We share the road with commercial trucks every day. Our national economy relies on commercial trucking and truck drivers. But there’s no getting away from the fact that big rigs can be dangerous. A crash between a passenger car and an 80,0000-ton truck can mean catastrophic injuries or even death.
Nor are trucking crashes limited to affecting only one passenger car. There are times when a truck accident can involve multiple cars. As when a tractor-trailer jackknifes.
Jackknifing and Tractor-Trailers
When an 18-wheeler or tractor-trailer skids, and the trailer swings out onto the side of the cab, forming an “L” or “V” shape, the cab moves forward but the trailer swings wide, causing the truck to “jackknife.” When a commercial truck jackknifes, it can end up blocking two or more lanes of traffic and damaging any number of passenger cars.
But what causes a big rig to jackknife?
There could be several causes or a combination of causes, but here are 3 of the most common:
- Bad Weather
When the roads are slippery or made more hazardous by bad weather, the chances of a commercial vehicle jackknifing increase. Bad weather interferes with visibility. It also interferes with tire traction. Stopping an 18-wheeler is difficult to do at the best of times. But when bad weather, like rain, ice, sleet, or snow make the roads slick, the chances of the truck sliding when the brakes are applied increase significantly.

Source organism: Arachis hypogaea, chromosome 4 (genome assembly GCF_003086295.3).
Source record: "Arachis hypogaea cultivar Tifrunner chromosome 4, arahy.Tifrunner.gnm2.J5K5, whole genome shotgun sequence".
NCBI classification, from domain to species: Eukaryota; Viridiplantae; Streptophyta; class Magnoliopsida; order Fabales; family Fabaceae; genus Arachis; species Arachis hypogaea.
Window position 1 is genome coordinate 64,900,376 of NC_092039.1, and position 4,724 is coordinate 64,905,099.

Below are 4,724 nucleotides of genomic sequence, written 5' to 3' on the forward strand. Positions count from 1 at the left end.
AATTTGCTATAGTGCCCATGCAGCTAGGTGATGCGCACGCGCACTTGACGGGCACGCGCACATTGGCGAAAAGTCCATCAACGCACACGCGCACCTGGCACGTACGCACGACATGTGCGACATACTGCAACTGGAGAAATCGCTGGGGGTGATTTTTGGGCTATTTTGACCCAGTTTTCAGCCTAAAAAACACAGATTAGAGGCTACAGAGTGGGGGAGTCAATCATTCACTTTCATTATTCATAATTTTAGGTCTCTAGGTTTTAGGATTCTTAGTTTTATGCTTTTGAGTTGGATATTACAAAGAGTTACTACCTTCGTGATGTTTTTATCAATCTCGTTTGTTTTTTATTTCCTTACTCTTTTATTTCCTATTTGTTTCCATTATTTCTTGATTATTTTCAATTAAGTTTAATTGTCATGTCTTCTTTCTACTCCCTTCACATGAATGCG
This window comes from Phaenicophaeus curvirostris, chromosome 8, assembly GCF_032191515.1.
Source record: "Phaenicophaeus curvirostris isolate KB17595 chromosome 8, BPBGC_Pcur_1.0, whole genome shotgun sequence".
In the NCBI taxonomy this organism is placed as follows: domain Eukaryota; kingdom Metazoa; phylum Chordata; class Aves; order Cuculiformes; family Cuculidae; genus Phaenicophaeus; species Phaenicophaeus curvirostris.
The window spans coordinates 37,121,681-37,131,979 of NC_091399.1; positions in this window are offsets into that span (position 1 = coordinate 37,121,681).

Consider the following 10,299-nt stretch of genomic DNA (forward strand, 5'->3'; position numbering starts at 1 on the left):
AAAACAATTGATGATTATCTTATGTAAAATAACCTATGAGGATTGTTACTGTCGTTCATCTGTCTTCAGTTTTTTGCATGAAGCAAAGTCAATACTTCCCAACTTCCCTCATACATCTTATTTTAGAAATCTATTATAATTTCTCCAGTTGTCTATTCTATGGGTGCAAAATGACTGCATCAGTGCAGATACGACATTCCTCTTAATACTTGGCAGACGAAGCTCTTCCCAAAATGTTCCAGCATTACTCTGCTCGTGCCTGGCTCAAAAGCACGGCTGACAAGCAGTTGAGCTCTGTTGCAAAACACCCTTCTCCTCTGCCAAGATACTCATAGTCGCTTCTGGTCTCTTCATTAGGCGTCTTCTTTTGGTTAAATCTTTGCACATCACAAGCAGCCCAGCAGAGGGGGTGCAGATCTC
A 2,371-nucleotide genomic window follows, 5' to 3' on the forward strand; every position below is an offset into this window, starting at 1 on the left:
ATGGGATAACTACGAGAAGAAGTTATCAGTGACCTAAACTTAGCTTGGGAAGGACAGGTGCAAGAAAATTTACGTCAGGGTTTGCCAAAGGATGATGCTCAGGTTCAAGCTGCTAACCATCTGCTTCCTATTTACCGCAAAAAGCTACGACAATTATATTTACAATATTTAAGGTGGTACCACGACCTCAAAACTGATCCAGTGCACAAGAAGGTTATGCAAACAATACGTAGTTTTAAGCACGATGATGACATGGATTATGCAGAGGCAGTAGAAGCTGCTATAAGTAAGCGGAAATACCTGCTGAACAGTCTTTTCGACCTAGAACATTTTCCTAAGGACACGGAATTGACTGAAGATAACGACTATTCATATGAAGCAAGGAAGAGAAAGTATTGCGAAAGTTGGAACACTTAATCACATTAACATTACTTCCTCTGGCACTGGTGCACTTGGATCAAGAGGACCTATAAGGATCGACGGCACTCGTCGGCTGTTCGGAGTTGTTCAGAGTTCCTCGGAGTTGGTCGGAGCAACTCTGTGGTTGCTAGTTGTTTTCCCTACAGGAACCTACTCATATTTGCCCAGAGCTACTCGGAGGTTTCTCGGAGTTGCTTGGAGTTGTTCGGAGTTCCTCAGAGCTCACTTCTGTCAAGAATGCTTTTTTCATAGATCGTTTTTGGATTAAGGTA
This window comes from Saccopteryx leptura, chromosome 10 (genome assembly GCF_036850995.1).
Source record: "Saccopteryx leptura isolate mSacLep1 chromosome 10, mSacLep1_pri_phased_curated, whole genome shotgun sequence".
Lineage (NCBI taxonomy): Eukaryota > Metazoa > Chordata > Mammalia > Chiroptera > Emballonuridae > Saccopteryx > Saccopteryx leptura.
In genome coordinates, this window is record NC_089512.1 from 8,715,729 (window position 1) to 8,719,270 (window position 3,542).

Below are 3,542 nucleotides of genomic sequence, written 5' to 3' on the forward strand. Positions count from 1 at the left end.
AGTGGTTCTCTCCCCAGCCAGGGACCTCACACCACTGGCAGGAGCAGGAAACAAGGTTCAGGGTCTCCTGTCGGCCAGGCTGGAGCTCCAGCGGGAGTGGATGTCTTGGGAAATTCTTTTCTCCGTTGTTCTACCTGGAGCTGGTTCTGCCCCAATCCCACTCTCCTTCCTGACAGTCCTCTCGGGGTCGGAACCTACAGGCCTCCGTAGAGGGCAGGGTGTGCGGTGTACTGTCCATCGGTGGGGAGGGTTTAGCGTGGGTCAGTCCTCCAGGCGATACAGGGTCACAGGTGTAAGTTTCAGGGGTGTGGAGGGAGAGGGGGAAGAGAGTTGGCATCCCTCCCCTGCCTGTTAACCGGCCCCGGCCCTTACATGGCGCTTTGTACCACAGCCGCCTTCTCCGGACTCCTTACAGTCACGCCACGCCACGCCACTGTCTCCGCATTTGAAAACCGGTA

This, of course, makes it more likely that the truck will skid and be unable to come to a complete stop. In turn, this increases the likelihood of a truck jackknifing.
- Mechanical Problems
Another cause of jackknifing is mechanical problems with the truck. A number of different kinds of mechanical issues with the truck can cause it to jackknife. These issues can range from brake problems to a malfunctioning transmission, to faulty engine parts.
- Driver Error.
A common cause of jackknifing is truck driver error. Long hours without sufficient rest contribute to truck driver fatigue which can cause driving errors. In some instances, truck drivers may be driving under the influence of drugs or alcohol. Although federal regulations require that truck drivers take specific rest times and that they not drive under the influence, many times company policies force drivers to violate the rules. When that happens, driver errors are likely and the results can be disastrous.
Trucking Accidents Are Devastating
At the Day Law Group, we help injured Louisiana residents get the compensation they deserve. We offer FREE consultations, and we don’t get paid unless you win your case. We have offices in Baton Rouge, and we serve Baker, Denham, Gonzales, Port Allen, Prairieville, New Orleans, and Zachary. Call (225) 465-1232 ToDay to schedule your free consultation or contact us here.